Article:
The nuclear exosome has been shown to degrade small nuclear (snRNA), small nucleolar (snoRNA), ribosomal (rRNA) and pre-RNA spacer (Allmang et al., 1999b). The existence of the above molecules affects the stability of other molecules in the cell. The snRNA function in pre-mRNA splicing, whereas rRNA processing and modification is affected by snoRNA. As a result, the end processing which results from the exosome is important in regulating the type and amount of RNA that gets into the cytoplasm and translated into proteins. However, poly A+ RNA degradation in yeast nucleus has never been shown. Burgess and Guthrie (1993) have previously shown that in yeast with mutated reporter genes are rapidly degraded. As well, yeast-splicing mutants had reduced mRNA levels without the expected unspliced pre-mRNA accumulation. Another group (Rain and Legrain, 1997) showed that transcripts with introns get recognised and committed to splicing and will remain in the nucleus regardless of splicing. If the splicing committed transcripts remain in the nucleus then degradation probably takes place in the nucleus. These findings suggest but do not prove the existence of such a degradation pathway.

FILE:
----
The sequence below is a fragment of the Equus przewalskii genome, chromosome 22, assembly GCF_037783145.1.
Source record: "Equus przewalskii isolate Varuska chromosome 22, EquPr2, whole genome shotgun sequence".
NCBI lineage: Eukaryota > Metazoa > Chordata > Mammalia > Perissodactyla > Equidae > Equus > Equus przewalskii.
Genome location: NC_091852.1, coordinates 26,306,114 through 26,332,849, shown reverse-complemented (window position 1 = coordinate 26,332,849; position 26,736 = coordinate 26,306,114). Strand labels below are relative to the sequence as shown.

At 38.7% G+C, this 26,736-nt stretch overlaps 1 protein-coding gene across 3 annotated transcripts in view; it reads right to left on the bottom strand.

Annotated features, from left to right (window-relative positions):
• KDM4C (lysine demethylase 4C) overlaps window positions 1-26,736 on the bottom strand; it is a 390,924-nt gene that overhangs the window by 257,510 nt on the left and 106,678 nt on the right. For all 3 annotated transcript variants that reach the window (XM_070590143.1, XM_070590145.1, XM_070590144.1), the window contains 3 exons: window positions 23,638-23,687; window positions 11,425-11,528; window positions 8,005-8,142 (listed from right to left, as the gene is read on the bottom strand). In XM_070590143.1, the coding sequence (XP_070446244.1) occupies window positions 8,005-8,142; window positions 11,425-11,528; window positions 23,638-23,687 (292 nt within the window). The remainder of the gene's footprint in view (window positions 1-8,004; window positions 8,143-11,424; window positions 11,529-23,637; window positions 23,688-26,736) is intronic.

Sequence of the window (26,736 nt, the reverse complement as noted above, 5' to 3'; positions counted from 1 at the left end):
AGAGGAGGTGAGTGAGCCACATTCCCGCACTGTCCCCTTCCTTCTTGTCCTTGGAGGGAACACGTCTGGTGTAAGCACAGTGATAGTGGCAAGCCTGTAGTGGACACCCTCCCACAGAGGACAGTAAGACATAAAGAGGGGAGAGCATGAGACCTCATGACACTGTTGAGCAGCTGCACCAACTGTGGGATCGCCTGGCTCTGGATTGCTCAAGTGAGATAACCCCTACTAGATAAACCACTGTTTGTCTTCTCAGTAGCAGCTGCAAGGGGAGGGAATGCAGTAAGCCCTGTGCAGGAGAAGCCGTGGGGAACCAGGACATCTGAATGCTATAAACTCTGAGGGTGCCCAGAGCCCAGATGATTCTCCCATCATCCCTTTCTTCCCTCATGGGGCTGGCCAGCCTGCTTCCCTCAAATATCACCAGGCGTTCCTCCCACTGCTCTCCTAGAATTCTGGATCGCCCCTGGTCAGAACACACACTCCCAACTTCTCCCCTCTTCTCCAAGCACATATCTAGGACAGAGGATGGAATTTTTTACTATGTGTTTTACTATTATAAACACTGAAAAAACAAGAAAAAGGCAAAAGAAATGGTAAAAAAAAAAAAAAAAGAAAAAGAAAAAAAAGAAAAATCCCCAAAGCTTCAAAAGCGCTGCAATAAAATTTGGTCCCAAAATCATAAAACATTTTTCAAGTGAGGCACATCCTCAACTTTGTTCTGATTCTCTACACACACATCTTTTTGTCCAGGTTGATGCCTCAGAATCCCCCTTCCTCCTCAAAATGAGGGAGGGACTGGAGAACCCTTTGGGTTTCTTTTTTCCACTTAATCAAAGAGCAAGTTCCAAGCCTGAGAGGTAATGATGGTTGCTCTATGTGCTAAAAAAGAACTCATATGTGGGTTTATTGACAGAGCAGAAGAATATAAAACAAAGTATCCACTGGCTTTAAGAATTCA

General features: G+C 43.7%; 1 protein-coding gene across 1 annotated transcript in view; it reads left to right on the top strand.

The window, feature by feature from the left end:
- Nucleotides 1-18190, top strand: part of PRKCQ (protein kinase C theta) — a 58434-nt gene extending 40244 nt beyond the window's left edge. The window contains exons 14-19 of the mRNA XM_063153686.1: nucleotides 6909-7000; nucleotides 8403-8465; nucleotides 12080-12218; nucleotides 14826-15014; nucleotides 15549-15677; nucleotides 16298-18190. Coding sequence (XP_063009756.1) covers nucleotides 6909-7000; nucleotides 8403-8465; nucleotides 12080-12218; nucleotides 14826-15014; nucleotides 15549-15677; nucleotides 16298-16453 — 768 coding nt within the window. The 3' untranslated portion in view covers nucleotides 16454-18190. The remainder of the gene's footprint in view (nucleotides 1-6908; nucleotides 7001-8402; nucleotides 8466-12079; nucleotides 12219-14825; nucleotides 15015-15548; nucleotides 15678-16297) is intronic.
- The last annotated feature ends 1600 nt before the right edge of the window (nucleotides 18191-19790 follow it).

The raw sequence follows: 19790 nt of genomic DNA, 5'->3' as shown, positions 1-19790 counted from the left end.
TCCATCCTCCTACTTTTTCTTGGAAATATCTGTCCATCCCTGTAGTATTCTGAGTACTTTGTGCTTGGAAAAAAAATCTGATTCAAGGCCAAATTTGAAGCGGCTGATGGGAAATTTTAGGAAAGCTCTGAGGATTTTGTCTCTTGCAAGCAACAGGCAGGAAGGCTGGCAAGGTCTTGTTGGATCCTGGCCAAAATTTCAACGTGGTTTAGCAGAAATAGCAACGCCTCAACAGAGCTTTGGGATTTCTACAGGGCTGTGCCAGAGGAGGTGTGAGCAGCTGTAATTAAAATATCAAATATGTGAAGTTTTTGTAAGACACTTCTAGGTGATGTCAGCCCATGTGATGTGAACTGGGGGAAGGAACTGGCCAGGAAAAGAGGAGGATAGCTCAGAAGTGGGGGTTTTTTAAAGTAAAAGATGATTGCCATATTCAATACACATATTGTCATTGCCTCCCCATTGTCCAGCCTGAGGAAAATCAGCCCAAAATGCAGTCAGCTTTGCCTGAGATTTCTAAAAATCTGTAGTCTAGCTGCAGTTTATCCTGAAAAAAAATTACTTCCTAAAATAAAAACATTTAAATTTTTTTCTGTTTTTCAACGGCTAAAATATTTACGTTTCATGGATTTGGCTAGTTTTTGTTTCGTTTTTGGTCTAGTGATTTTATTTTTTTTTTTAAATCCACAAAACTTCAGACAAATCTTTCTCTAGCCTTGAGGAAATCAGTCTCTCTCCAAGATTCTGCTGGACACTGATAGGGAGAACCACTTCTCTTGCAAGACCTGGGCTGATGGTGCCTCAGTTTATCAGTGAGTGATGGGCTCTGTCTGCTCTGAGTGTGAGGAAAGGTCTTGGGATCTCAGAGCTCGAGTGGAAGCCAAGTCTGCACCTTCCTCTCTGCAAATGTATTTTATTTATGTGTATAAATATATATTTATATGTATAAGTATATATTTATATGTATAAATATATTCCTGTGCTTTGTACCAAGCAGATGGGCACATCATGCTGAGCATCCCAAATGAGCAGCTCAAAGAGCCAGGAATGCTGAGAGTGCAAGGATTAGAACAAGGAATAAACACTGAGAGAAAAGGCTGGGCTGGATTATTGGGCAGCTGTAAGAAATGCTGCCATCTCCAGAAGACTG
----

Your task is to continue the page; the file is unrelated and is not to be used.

The authors in this paper hope to prove the existence of such a pathway. As well, they speculate that this pathway should be regulated. Environmental cues and stresses typically cause the down-regulation of gene expression. The authors also want to show that the growth environment regulates this pathway and as result the levels of pre-mRNA are subsequently affected.

Materials and Methods
The main method of analysis in this paper was through Northern blots of RNA from various yeast cell strains. The levels of pre- and mature mRNA allowed the authors to interpret the mechanisms of degradation of this pathway. Using an oligonucleotide designed for a gene would result in two bands representing the pre and mature forms of the mRNA. The pre-mRNA would contain introns, making it longer in length and therefore the pre-mRNA appears higher on the blot. The probes or oligonucleotides used had radioactive labels allowing them to be scanned with a phosphoimager giving a densitometric plot, showing the band intensities (see Fig 2). The densitometric plots give quantifiable results that allow comparisons with other bands on the same blot.